Devolutionary Tactics

Something For Everyone
Something For Everyone

Devo – Something For Everybody
Warner Bros. Records. 2010.

Devolution is a painful process for many bands, often slipping into a period of releasing a series of bad records before descending into self-parody and, yikes, Greatest Hits Tours. It happens to the best of them, and in many cases, the successes of the past aren’t even enough to make up for the sins of today. Starting out great is often the worst career move a band can make, with the full knowledge that it only gets worse from then on out.

Fortunately for Devo, this isn’t a problem. Self-Parody was part of the initial concept. While little should be said of their last two albums – in some ways, unforgivable even by Devo standards – they were the evidence cited by most everyone that it was the end of their all-too brief career. However, their recent adoption of Greatest Hits Tours (complete with critiques of the conceits and conventions of Greatest Hits Tours) worked perfectly for their particular brand of musical repartee, and the occasional new song surfaced for compilation albums and other assorted appearances. However, even this fan was not expecting this, an entirely new album of songs that – what’s this? – are not that bad? Say what?

Leave it to Devo to surprise me yet again. Not only is this album 88% Focus Group Approved (assumedly a reference to the fan voting system they had on the website), but the songs are catchy. The guitars are prominent, and the synths are dancey and appropriate. Rather than embrace the pop conventions of now (the knife that slit the throats of Smooth Noodle Maps and Total Devo), they stick to what they’re good at historically, which is off-kilter social commentary, strange New Wave ballads, and an affinity for strange costumes and pseudo-narratives for the players in the story of Devo.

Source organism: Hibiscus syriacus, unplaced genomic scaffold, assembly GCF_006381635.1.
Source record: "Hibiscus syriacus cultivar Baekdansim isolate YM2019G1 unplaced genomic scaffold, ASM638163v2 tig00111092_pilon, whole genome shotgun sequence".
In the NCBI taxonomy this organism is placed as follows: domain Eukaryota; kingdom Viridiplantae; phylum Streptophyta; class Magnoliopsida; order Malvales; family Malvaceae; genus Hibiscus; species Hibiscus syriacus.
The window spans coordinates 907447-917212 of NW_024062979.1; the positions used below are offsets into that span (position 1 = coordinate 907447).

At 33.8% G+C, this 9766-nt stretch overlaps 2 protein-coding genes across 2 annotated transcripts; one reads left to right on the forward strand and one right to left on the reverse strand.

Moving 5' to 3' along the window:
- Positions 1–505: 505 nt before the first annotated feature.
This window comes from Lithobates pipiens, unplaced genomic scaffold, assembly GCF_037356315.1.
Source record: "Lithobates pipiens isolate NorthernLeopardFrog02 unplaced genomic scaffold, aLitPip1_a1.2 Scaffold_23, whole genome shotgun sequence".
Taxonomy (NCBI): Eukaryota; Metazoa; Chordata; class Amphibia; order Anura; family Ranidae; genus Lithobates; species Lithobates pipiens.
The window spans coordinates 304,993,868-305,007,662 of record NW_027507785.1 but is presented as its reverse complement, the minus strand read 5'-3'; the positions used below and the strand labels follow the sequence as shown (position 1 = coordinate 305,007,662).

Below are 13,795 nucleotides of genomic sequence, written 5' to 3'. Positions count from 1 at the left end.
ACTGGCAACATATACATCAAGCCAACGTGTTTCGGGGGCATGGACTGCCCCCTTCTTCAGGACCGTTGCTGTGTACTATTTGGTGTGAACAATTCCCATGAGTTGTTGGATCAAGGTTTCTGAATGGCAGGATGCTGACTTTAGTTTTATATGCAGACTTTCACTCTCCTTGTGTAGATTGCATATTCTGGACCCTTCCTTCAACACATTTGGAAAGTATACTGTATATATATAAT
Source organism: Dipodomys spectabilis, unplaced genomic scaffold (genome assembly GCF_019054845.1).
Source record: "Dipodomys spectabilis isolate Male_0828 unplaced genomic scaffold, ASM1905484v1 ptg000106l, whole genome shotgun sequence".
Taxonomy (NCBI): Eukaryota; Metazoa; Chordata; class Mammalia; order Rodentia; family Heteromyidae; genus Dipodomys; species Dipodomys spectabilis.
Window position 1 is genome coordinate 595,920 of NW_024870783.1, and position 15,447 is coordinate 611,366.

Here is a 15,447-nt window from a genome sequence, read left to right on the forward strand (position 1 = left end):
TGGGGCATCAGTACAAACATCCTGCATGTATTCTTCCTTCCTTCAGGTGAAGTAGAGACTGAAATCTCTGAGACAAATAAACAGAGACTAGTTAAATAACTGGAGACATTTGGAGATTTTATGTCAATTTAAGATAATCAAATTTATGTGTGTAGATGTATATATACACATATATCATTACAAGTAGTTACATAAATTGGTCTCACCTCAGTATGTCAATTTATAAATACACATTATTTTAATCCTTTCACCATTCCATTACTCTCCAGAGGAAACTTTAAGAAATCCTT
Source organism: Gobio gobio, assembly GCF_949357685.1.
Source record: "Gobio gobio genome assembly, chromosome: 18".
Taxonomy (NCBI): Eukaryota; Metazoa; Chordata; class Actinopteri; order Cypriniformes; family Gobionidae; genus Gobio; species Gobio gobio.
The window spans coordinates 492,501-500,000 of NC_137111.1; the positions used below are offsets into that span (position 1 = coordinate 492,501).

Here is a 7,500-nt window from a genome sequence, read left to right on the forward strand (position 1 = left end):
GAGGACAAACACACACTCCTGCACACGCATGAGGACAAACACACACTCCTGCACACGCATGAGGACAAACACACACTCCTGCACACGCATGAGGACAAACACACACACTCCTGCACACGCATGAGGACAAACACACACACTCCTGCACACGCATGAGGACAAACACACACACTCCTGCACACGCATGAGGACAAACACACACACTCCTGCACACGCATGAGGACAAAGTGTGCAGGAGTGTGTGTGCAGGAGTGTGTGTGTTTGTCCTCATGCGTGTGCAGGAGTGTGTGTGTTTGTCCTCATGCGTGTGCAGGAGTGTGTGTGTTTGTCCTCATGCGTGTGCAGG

While I cannot say that this will ever enter into the realm of being my favorite Devo album, my initial fears were entirely dissipated after hearing “Later Is Now,” “Don’t Shoot (I’m A Man),” and even “Mind Games.” There are a few low moments, as can be expected. “No Place Like Home,” sort of plods and drones, getting lost when it tries to be profound, and the lyrics aren’t as sharp as the rest of the record. (While leading a track with a strong piano part might seem like a good idea, it just doesn’t translate on headphones.) And some of the other lyrics dance around in that area that seems poignant at first, but loose their punch after a couple listens.

Still, if that is the worst this album offers, then it is definitely a return to form for these lovely Akron weirdoes. The fact I want to listen to it a few times in a row is an excellent sign that things are improving for these devolutionary heroes, and that alone makes me excited. A change of clothing can sometimes set a new tone for someone who has been stuck in a rut, and the new jumpsuits and masks are a sure sign that things are changing for the better. Not that they were in any danger of loosing this fan, but if future efforts are this good, I’ll even take back some of the things I said about the two “mistakes” in my record collection.